Conclusion

Although both linear collaboration and real-time collaboration certainly have their respective advantages, when teams of over 5 members work on the same project their pitfalls can not be ignored, when compared to concurrent collaboration. When teams collaborate in real time the workflow can become abrupt and chaotic. When teams use linear collaboration the process becomes stagnant and unnecessarily time-consuming.

Barbal was created to bridge the gap between linear and real time collaboration by adopting a concurrent methodology. Incorporating a catalogue of all contract drafts, version control and comment flagging directly into the user interface. The software eliminates any security or privacy risks keeping a full audit trail of contributions and changes by all parties in one place without the need for any exterior tools. Barbal frees teams from needless admin and waste, ensuring business-critical documents get signed-off faster.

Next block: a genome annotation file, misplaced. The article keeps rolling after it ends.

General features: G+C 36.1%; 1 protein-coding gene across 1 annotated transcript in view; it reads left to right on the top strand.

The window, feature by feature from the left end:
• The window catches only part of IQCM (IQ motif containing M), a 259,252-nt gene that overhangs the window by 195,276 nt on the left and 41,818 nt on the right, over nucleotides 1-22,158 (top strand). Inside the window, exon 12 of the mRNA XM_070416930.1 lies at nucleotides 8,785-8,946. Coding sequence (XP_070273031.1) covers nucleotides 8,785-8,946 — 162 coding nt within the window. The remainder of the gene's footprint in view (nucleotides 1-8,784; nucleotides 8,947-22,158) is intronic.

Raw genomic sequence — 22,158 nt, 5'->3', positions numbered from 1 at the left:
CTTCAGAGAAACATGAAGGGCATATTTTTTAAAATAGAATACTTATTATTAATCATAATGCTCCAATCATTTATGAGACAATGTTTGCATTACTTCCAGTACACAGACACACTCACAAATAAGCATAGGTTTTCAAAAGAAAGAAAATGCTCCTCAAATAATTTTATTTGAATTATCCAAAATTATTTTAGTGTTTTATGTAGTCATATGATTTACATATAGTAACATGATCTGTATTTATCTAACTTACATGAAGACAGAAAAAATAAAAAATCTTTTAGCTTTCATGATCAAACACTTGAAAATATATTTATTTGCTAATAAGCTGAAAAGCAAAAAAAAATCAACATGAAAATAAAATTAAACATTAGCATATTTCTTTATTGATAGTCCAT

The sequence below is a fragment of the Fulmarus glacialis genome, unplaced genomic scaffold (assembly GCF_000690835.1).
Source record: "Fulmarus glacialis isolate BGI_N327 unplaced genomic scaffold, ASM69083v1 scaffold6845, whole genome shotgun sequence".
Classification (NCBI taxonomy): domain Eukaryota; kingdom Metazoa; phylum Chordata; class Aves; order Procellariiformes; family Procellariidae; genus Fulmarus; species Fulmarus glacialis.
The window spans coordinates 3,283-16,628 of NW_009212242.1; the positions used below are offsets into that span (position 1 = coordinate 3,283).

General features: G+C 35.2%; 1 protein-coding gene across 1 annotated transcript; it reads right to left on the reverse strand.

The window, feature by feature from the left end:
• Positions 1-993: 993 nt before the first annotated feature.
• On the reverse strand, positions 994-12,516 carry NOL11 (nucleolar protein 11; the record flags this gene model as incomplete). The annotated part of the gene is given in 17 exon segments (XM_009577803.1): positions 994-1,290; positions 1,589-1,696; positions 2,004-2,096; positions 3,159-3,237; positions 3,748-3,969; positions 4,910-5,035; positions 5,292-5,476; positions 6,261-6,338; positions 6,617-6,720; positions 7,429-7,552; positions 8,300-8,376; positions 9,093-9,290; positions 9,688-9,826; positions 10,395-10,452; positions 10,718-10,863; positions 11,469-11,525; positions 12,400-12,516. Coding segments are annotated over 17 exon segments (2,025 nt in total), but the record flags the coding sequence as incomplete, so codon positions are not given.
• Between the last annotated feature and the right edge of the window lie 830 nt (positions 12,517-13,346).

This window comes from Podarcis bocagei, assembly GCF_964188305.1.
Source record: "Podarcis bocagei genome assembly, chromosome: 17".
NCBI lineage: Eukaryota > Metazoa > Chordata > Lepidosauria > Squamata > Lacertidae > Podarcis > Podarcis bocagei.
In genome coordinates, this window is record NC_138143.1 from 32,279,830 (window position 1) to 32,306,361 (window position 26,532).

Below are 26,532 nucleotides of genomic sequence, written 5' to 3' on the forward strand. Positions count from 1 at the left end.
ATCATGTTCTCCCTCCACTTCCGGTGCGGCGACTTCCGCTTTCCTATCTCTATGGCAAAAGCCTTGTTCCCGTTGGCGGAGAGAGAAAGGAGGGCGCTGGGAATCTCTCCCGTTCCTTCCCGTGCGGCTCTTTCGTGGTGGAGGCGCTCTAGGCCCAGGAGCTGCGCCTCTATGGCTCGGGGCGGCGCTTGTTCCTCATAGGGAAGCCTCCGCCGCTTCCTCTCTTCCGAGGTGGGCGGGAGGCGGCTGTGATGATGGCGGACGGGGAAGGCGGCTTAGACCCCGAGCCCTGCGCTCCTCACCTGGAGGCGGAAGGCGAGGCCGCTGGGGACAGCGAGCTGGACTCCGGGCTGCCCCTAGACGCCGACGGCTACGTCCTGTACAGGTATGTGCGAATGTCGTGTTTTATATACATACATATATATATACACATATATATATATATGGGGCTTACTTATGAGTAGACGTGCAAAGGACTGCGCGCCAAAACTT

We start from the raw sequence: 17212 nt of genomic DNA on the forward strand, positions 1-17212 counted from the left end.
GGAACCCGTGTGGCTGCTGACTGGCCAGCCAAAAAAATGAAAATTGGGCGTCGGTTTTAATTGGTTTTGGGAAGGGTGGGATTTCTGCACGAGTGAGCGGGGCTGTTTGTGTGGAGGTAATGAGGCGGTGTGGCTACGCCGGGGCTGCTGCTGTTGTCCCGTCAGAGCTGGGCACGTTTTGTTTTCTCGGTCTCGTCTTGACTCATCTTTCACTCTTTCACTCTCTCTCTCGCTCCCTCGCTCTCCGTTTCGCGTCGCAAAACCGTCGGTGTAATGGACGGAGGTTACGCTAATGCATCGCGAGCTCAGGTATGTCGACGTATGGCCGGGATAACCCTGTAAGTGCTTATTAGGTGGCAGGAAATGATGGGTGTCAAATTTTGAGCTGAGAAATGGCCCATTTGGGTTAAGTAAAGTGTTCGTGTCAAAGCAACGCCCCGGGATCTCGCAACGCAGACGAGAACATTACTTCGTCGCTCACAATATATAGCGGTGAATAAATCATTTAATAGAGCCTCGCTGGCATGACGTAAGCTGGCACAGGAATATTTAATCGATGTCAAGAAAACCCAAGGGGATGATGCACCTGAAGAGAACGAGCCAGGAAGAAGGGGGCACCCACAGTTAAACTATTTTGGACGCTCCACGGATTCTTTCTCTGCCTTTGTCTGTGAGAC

How intent affects collaboration

Collaboration is becoming ever more important in business especially as we overcome the challenges of the past twelve months. But have you ever stopped to consider what it actually means to collaborate?

Since founding Barbal I find myself mulling this more and more. Why is collaboration so important? How does collaboration interface with related concepts like consensus or negotiation? How do we ensure that we build a document editor that is truly collaborative, rather than just allowing people to work together more efficiently?